And that’s what sharing information about yourself can do.


Even if you shy away from sharing stories as such, just letting your audience take a peek into your world tells them something about you, about the things you like to do and about your lifestyle and that’s what can create connection.


People like to work with people they relate to and can have that connection with – so how can you take more of yourself to your business?




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Is there such thing as a true memory?

One of the things I love about podcasts is that I often hear a phrase that really makes me think.


‘There’s no such thing as a true memory’ is one of those lines.


We talk about our memories being something that nobody can take away from us.


But are those memories true?


The speaker explained that because we’re constantly evolving and changing ourselves, however imperceptibly, our view or perception of the memory is slightly changing too so that we recall it differently as we move through life.


What then does that say about stories?


They too are subject to perception both from the storyteller and the listener, so even though you might see little value in sharing your story, it might be just what someone else needs to hear at that moment in time.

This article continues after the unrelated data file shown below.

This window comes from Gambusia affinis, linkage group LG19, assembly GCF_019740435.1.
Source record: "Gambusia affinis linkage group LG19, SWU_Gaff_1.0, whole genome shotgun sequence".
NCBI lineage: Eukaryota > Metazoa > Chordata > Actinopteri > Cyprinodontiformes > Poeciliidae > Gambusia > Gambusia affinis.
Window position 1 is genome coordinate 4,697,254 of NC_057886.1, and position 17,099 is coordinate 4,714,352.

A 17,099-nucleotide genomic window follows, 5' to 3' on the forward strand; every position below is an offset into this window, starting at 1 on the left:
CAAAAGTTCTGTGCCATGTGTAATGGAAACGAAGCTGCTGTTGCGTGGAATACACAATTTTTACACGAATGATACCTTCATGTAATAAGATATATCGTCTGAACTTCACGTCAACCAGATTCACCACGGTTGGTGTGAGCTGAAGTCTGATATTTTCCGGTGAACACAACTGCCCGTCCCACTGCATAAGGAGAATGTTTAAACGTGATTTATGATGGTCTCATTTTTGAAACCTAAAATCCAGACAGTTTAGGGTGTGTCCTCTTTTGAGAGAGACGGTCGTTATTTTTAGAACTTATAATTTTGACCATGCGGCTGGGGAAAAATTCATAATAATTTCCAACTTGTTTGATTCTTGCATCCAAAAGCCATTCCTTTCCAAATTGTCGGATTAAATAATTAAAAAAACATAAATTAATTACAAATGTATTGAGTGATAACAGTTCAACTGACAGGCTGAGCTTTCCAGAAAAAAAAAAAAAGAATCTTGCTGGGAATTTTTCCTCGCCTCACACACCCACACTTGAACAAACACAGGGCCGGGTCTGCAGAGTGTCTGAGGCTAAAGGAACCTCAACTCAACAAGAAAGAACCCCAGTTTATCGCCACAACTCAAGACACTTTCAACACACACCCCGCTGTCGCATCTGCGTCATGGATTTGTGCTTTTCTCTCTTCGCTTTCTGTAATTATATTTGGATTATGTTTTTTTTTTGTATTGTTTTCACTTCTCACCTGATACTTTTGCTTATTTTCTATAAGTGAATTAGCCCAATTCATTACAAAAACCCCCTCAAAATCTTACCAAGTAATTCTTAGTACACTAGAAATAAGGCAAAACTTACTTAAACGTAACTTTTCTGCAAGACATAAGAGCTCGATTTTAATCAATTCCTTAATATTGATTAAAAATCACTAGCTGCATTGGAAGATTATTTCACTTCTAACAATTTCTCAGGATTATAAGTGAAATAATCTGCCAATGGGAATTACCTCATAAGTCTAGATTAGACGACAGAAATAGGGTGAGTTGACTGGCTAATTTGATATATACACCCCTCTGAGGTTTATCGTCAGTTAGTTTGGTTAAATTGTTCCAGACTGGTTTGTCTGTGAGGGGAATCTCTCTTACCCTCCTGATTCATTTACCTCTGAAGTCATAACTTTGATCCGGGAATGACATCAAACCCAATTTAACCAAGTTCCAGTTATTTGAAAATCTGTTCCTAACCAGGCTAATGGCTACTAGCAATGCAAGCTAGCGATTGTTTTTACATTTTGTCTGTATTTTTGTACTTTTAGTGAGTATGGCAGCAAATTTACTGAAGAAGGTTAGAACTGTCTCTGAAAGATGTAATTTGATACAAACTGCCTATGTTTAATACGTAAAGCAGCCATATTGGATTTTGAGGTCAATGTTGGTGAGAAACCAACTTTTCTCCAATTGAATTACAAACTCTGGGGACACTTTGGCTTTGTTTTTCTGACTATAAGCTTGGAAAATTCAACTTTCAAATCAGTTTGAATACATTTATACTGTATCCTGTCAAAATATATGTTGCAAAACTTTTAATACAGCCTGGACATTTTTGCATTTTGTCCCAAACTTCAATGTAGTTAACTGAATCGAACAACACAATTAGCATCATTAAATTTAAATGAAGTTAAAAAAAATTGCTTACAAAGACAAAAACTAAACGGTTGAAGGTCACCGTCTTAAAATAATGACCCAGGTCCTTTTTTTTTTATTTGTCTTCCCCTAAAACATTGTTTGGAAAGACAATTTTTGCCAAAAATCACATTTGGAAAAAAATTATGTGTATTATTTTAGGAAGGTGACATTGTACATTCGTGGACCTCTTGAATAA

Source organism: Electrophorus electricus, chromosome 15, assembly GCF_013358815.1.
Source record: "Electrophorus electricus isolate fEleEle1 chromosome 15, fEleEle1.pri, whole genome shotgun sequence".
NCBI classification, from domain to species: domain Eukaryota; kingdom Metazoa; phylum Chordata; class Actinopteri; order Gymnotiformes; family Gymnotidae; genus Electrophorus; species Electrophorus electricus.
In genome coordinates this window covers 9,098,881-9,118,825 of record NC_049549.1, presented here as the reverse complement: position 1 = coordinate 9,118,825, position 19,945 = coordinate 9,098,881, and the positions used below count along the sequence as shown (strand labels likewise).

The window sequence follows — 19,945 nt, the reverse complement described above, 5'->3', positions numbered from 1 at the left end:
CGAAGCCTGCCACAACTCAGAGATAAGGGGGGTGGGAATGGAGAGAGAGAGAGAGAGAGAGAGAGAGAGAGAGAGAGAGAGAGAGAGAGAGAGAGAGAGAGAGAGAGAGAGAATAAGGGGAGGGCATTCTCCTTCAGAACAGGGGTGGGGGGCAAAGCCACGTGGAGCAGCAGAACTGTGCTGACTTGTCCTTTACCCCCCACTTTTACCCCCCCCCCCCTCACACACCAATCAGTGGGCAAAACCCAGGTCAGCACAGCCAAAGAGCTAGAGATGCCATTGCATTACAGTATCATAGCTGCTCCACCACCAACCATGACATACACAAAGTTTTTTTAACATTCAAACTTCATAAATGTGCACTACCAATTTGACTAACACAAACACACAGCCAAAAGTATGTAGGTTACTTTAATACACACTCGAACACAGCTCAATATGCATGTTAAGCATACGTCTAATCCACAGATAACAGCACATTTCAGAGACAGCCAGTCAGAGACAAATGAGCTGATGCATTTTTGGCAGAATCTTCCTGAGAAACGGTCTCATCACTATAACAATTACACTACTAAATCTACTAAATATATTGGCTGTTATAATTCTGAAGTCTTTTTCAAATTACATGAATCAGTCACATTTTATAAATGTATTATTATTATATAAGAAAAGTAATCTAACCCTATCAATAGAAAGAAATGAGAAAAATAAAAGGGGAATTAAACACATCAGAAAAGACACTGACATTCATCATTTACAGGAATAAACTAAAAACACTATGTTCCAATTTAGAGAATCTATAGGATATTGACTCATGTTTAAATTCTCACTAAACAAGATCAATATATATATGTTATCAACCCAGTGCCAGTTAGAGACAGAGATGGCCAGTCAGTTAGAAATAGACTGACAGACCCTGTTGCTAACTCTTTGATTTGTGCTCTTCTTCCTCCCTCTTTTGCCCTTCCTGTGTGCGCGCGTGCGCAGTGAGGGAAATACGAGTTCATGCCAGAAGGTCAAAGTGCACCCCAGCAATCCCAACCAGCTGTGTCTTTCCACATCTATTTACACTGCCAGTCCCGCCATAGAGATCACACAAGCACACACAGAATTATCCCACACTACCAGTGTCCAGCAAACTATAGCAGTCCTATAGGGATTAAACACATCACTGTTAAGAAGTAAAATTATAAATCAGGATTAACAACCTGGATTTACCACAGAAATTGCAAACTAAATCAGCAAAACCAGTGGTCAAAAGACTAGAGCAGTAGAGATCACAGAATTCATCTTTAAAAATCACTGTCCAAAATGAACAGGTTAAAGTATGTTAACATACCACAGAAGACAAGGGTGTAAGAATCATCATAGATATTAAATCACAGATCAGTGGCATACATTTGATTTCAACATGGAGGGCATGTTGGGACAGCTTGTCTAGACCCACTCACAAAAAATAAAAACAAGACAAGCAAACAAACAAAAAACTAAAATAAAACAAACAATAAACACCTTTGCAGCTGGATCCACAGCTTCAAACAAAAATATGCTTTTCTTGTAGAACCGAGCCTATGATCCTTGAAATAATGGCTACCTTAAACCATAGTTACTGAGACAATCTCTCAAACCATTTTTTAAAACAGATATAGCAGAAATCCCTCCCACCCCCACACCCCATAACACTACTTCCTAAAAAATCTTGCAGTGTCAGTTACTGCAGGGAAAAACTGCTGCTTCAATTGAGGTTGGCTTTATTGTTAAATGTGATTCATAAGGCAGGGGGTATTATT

Why not a book a call with me now to see how I can help?


Rachel Maunder is a communication skills and speaker coach and...

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Living someone elseโ€™s story

Walking along the beach in glorious sunshine I chatted to a family having a picnic lunch.


‘What better way to spend Mother’s Day!’ the father exclaimed. The mother didn’t look so convinced.


It seemed he’d already been trying to persuade her to his way of thinking and there was a bit of an atmosphere.


Maybe she’d had her sights set on a different scenario – a luxury lunch served at a table-clothed table, with a glass of fizz to hand.


It made me reflect on how often we might find ourselves living someone else’s story and/or trying to persuade someone else to live the story we’ve written for them.


‘You don’t really want to….’.


‘If I was you I would…’


No right or wrong here but sometimes it’s important to note when you’re living your own story and when you’re not – and when or how you can change that.


Why not a...

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Burglars still have boundaries

Working with juvenile offenders and exploring the young people’s offending behaviour, we were discussing the impact on people when their home gets burgled.


’How do you think it feels to discover that someone’s come into your home and made a mess?’ I asked.


Jamie spoke up and became upset.


‘I would never make a mess! That’s someone’s home!’


On exploring this, in his world it was OK to take possessions (in this case TV, stereo, etc.) - because after all they’re covered by insurance – but it was crossing the line to make a mess.


I was intrigued – and learnt a lesson.




Snippets of conversations can be useful to:

  • Tell people something about your background and insights.
  • Demonstrate how we all make assumptions.